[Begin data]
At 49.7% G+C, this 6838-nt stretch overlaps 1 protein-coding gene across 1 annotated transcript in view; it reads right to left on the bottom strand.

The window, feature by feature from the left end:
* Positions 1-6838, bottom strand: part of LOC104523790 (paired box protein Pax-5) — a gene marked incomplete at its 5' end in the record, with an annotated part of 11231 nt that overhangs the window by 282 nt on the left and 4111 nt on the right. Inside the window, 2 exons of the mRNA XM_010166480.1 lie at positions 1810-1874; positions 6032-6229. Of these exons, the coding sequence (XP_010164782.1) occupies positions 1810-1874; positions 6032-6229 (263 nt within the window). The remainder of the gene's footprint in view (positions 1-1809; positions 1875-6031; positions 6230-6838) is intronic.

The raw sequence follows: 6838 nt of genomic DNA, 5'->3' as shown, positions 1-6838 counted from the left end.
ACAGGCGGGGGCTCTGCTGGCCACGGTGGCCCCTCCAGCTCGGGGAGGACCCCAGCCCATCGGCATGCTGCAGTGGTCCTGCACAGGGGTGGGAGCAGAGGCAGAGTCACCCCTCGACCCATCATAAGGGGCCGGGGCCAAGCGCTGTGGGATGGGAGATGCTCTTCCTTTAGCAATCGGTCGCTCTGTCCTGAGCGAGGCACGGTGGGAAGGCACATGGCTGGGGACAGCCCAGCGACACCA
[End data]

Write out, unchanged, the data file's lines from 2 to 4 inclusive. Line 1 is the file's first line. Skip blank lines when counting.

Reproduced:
The window, feature by feature from the left end:
* Positions 1-6838, bottom strand: part of LOC104523790 (paired box protein Pax-5) — a gene marked incomplete at its 5' end in the record, with an annotated part of 11231 nt that overhangs the window by 282 nt on the left and 4111 nt on the right. Inside the window, 2 exons of the mRNA XM_010166480.1 lie at positions 1810-1874; positions 6032-6229. Of these exons, the coding sequence (XP_010164782.1) occupies positions 1810-1874; positions 6032-6229 (263 nt within the window). The remainder of the gene's footprint in view (positions 1-1809; positions 1875-6031; positions 6230-6838) is intronic.

The raw sequence follows: 6838 nt of genomic DNA, 5'->3' as shown, positions 1-6838 counted from the left end.